Exhibitions: WAR/PHOTOGRAPHY: Images of Armed Conflict and Its Aftermath

IN CONVERSATION

Our visitors respond to this 30-second video.

  • This is an amazing exhibit. I have many questions, but here are a few.
    Do men and women fight differently in war?
    What role does translation play?
    Are your images a way to work through what you see?

    — Lucy

    Thanks for your insightful and thoughtful questions. Im glad you enjoyed the exhibition and perceive from your questions that the experience has been thought provoking. I contributed to this exhibition for you and people like you.

    The role of women in combat has changed drastically since the wars in Iraq and Afghanistan. It's still too early to see the real outcome as women serving in front line combat units as offensive combatants by training not just in defensive modalities has literally just begun in the last few months with the U.S. Marine Corps graduating its first class of female Infantrywomen.

    I don't believe men and women fight differently in War. Men perceive women differently in war and therefore interpret a woman's role differently. The fundamental social DNA of males as protectors has continued to evolve in mankinds journey from the swamps to the stars and that will take time for the military to adjust to.

    I always found dead or injured female soldiers to exacerbate the pain of my American experience in Iraq.

    Translation was always been a strange thing especially in war.
    It's sort of like catching your parents speaking to people about you when they don't think you are at home.

    You become smacked by the truth if its something you didn't expect to hear and you have to confront the reality that there is nothing you can do about it. Unvarnished and irrevocable.

    In war, you relegate yourself to hoping that the person speaking on your behalf isn't paraphrasing your statement or adding or subtracting.
    I remember watching my battalion commander pleading to a farmer to stop allowing Fedayeen fighters to shoot mortars from his land. Back and forth through the translator the conversation was going nowhere except the tension was mounting.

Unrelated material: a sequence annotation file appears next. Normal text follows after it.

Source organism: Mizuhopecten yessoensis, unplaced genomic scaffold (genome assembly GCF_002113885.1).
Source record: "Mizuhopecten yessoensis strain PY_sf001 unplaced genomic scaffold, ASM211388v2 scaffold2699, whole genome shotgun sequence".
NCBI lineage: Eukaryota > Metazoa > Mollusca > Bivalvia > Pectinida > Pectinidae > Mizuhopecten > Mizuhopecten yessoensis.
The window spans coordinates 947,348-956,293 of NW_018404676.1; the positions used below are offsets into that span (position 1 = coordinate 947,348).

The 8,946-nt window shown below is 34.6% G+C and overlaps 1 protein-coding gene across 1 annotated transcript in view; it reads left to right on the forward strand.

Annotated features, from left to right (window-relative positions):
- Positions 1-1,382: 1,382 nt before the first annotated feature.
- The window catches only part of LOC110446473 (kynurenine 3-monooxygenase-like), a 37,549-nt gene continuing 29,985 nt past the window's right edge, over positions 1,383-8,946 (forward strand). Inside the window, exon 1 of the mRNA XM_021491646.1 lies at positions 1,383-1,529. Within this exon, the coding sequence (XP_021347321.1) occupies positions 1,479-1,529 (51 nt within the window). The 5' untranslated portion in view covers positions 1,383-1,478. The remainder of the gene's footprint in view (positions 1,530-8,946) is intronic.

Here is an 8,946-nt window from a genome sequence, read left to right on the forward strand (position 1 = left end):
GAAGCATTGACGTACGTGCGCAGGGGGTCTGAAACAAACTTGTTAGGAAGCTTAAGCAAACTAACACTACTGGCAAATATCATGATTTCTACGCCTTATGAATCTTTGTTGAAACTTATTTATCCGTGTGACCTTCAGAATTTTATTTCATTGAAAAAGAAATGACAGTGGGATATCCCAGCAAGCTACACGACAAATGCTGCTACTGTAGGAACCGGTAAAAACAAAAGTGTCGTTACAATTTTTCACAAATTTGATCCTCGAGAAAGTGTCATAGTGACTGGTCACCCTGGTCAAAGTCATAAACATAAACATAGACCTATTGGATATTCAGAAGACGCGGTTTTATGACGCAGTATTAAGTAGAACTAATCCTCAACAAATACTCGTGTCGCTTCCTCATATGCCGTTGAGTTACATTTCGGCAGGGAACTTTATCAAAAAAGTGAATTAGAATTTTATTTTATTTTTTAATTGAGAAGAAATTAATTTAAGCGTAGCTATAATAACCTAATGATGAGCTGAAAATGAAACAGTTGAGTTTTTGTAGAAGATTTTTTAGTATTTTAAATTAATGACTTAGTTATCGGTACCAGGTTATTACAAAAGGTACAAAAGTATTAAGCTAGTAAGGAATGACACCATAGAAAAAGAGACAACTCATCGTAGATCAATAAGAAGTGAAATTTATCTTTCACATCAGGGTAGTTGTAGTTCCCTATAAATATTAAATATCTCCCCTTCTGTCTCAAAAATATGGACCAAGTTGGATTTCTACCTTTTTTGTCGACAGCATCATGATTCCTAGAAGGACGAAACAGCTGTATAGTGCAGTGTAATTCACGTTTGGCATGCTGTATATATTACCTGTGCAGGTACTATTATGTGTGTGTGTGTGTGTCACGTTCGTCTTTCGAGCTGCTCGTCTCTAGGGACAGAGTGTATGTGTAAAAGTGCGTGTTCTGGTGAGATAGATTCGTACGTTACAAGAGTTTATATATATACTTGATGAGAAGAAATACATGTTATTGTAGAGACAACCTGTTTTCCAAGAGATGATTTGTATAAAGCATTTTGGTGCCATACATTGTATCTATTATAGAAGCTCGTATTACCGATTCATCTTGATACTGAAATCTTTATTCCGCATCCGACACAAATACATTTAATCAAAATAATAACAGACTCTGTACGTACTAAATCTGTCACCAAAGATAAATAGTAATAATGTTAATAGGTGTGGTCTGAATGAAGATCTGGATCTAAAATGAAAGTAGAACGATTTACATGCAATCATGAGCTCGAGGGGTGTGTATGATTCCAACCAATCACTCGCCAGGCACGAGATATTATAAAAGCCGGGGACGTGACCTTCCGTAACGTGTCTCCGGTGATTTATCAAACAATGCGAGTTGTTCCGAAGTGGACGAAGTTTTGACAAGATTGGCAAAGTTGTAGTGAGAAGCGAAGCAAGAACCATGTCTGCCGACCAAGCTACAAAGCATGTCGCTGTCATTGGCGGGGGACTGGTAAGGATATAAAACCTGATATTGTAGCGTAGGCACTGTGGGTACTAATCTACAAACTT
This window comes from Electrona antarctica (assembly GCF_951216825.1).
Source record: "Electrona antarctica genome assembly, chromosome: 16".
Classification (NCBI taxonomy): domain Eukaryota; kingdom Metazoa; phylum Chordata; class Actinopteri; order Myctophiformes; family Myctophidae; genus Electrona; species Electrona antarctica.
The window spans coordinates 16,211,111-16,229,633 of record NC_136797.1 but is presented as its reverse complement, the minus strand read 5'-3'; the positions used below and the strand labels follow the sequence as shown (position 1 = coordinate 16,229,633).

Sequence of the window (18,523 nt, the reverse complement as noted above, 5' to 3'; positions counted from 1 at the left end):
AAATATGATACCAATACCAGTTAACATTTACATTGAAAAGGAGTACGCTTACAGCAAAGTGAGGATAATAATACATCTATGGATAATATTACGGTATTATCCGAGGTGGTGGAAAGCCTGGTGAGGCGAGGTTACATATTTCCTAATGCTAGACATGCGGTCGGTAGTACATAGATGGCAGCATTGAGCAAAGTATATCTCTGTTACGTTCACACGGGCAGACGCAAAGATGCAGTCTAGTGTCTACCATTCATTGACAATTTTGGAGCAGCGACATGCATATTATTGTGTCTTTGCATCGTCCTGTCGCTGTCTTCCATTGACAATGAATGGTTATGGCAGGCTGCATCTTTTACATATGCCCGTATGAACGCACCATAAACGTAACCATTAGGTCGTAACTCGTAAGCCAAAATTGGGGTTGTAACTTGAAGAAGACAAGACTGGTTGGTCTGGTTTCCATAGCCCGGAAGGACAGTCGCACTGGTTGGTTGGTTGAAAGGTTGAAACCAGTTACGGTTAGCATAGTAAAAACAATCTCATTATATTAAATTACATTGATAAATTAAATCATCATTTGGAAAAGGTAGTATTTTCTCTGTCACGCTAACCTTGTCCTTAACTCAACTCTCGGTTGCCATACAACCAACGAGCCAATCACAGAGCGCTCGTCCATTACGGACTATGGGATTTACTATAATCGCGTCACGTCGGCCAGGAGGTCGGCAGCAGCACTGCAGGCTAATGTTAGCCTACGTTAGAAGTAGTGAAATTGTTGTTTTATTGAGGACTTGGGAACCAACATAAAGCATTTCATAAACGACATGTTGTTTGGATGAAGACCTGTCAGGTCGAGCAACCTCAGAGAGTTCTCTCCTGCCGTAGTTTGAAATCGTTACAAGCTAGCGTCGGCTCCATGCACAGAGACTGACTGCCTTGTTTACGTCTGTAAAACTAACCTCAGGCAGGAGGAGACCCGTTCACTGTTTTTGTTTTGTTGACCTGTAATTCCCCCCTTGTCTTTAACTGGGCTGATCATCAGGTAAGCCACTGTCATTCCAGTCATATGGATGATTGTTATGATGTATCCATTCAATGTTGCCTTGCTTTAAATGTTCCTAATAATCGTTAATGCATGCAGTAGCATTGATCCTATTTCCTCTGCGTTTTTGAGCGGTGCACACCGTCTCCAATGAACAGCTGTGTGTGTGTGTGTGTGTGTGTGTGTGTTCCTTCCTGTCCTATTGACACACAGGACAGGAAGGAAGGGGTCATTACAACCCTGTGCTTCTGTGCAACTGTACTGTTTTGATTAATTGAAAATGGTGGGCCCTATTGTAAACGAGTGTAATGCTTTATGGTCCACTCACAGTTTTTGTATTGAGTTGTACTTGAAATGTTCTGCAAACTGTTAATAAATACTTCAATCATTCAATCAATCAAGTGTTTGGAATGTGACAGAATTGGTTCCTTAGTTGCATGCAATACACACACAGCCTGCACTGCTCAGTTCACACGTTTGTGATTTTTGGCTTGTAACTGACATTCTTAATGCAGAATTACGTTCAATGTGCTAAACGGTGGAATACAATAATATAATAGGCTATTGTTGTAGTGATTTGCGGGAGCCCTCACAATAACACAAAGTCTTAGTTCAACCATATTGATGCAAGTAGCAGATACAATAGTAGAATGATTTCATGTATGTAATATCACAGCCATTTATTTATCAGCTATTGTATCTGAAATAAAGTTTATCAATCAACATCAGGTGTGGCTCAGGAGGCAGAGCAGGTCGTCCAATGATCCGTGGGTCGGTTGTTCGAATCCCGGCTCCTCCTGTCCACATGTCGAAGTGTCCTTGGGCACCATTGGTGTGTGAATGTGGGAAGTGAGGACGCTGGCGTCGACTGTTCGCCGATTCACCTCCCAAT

It eventually got to the point where the farmer accused the translator of being a traitor and the Col. simply said the next mortar attack from his land would result in an air strike on the entirety of his property to include livestock and his home if necessary.

    One doesn't have to speak a language to understand what deterioration of communication looks like.

    I don't know if my images have helped me work through anything.
    I'm not there yet but ill let you know when I find out.
    I'm getting close though.

    Be well Lucy, wherever you are.

  • What is your clearest or strongest memory of war?

    — Alva

    • 1 have this question too

  • As a journalist, how do you remove yourself from some of the more gruesome situations you photograph? Do these these things affect you emotionally? Do you have people with whom to share the psychological burden?

    — Jane

    • 2 have this question too

  • Does photographing give you a sense of purpose? Is it artistic or other things that drive you?

    — Chris

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  • Hi Ed,

    How have the personal bonds/friendships you made during your time at war had an impact on adjusting to civilian life post-war and is there any positive impact you can describe that came from serving this country?

    I hope you are well!

    — Korin

    • 0 have this question too